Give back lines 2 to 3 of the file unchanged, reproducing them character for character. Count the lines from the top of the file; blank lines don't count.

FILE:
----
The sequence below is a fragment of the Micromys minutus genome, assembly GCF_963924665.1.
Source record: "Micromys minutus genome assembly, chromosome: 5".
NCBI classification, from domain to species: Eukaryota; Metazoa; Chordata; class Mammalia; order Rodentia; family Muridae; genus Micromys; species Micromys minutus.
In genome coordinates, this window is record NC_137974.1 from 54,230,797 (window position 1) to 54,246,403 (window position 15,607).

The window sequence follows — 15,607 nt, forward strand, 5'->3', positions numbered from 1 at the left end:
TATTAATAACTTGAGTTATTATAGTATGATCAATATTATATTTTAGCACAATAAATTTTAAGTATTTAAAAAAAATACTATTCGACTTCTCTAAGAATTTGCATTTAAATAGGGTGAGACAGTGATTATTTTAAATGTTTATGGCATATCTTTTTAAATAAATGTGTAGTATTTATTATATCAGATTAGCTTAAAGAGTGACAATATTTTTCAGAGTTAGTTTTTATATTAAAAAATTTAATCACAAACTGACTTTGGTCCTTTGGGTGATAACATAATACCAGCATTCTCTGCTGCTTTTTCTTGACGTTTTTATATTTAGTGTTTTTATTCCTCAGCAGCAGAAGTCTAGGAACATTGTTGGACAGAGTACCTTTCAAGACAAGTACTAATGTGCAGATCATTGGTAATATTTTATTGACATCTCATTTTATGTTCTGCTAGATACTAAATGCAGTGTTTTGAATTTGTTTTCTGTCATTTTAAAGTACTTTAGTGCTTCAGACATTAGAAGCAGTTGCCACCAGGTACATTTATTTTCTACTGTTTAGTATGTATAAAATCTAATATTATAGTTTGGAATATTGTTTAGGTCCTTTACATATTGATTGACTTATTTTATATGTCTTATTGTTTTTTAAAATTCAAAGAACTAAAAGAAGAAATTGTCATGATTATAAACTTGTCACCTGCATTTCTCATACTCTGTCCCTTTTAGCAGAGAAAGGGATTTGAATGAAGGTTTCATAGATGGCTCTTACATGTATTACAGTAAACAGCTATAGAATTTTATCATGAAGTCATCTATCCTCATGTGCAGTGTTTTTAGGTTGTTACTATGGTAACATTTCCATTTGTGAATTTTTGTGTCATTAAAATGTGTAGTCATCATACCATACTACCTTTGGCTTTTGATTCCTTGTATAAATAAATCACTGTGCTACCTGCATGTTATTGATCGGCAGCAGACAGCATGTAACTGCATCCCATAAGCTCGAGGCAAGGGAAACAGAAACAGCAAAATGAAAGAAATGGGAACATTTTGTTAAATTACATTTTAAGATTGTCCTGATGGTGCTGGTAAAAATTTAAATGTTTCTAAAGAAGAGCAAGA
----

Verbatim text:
Source record: "Micromys minutus genome assembly, chromosome: 5".
NCBI classification, from domain to species: Eukaryota; Metazoa; Chordata; class Mammalia; order Rodentia; family Muridae; genus Micromys; species Micromys minutus.